What is a VPN connection – for dummies

In our IP Address Guide we write lots of articles about how to get IP address in different nations. We also write about how to protect your data and information on the Internet. The answer to both questions is often a VPN connection. The question is though, what is a VPN connection?

In this article we will try to answer the question in the most easy way possible, and that is why we have called this article „What is a VPN connection – for dummies.” Even your grandmother should be able to understand what a VPN is after reading this article.

VPN = Virtual Private Network

A VPN is a private network that is created between your computer/device and another computer/device. A very normal way to explain a VPN is to compare it with a tunnel. In general your computer is connected directly to the Internet and your data is sent from your computer to the different sites and servers you visit.

A normal Internet connection

Your computer is connected to the Internet

If you use a wireless network the principle is almost the same, only that your wireless device is conencted to a router, which again connects you to the Internet.

a wireless network Internet connection

Your wireless device is connected to a router and the to the Internet

The wireless signal is in most cases encrypted, thus making your data protected and safe, but if you surf the Internet using open and unencrypted wireless connection your data is at risk and it is in fact quite easy to steal your information.

A VPN is a tunnel

A VPN is often compared to a tunnel and if you take a look at the following illustration you will soon understand what we mean.

A VPN connection illustration

This is what a VPN connection looks like

If you look at the illustration you will see that your computer connects directly to a VPN server/computer somewhere else in the world. All traffic between your computer and the server is encrypted and hidden from the rest of the world, thus making it safe, even though if you are using an open wireless network. After connecting to the server all your movement on the Internet will not seem to origin from your actual location, but from the location of the VPN server you are connected to. In this way you will be able to get hold of IP address in tons of nations using this strategy and you will be able to unlock services that have been formerly locked and blocked by services and geo-blocks.

What VPN service should I use

Maybe you need a VPN connection to get an IP address in another country, or maybe you want to encrypt your connection so that nobody can steal your date. Some people want to unlock programs and gain access to services such as Twitter, Facebook and Skype… no matter what, there are quite a lot of VPN services and providers out there. We have tried to write reviews of quite a lot of these, and you can find those here. Read through them and make a subscription to the VPN provider that seems best to you. If you have recommendations, feel free to write a comment and share your experience and thoughts.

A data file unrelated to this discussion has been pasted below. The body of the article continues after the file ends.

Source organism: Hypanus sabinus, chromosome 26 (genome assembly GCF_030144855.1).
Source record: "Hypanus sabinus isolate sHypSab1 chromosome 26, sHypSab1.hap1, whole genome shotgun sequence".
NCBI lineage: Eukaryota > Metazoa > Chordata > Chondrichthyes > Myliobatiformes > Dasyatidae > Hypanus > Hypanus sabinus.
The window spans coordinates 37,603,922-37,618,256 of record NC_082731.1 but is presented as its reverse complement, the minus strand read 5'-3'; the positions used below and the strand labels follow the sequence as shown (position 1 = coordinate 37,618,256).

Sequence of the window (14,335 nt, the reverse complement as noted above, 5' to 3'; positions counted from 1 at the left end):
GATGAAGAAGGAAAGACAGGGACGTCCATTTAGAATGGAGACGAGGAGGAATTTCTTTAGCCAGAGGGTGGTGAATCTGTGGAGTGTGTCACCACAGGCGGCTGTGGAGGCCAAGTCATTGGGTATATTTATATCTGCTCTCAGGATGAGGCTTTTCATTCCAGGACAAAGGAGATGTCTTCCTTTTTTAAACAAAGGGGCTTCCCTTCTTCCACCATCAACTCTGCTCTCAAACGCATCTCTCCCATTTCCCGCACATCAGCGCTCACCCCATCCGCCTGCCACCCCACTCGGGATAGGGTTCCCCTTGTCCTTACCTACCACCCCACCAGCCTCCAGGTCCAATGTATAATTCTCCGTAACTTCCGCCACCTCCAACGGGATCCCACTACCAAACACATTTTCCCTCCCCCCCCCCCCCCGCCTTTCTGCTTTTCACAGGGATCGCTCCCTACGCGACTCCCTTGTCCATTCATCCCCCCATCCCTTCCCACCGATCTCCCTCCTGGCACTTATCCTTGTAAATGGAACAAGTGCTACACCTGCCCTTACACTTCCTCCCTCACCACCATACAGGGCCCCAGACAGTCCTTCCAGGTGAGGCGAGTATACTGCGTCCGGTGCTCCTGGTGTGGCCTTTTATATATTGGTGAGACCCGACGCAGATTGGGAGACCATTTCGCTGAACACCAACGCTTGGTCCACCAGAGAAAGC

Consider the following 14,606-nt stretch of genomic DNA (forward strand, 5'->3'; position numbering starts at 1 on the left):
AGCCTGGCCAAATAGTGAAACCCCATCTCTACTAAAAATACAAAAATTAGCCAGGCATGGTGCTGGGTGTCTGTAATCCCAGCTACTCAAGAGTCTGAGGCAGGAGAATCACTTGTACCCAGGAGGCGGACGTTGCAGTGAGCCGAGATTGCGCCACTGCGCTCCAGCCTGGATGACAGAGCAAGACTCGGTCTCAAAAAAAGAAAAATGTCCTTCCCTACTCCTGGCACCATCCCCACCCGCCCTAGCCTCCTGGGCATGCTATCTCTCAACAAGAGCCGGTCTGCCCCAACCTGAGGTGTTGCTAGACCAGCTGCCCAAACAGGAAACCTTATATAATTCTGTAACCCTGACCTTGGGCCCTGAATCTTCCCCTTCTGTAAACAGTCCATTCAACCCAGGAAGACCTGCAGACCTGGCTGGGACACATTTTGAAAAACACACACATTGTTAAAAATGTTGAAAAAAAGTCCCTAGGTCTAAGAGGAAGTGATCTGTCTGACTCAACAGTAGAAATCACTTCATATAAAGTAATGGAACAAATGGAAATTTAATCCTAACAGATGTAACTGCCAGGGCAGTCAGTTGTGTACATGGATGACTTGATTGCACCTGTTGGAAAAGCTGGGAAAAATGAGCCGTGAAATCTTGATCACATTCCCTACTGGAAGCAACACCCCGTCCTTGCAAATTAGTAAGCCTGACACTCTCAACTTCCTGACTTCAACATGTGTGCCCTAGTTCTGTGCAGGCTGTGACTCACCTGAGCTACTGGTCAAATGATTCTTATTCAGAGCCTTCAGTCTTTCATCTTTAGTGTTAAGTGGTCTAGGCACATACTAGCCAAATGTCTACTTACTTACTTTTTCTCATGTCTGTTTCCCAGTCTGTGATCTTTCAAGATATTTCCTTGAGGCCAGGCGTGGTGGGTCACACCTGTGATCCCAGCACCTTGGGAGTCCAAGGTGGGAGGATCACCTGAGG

6 Comments

  1. Hi Thomas,

    I have a question that I’m hoping you can answer.
    I was telling some friends about the benefits of VPN and one of them said that he didn’t need anything as there was a built-in VPN within his wireless router. I didn’t really know what he meant by that and while I have found information on wireless routers with built-in VPN… I haven’t found any information on how they work.
    I was wondering if:
    1. You had any knowledge about them yourself?
    2. You could point me in the right direction with some links?

    For example: Does one just connect up a VPN enabled wireless router to their ADSL2+ line and they’re all good? I find that hard to believe and doesn’t exactly jive with what I know (and what you have described) about VPNs.

    Hoping you can help out.
    Thanks in advance.

    John

    • Hello! A router with a built in VPN is more like a router with the possibility to use it with a VPN connection. You can of course buy pre-configured VPN routers, setup for a VPN provider with whom you have a subscription, or you can buy a normal router with the chance to setup a VPN connection on it manually later.

      You can read more about some VPN routers here. In general you can also flash old routers and add a DD-WRT system to them and then you can easily set them up as a VPN router as well.

      To use a VPN connection running directly on the router can be very useful as it encrypts all your activity, but it can also slow things down as a VPN often slows down things online. There are big pros and cons to running your VPN connection directly on the router, so this has to be considered with pros and cons before you decide.

      If you decide to buy a VPN enabled router you will still need a VPN subscription. If it is pre-configured it is really just plug and play, but if you use a standard router and do the setup yourself then it is harder and might require both work, sweat and patience.

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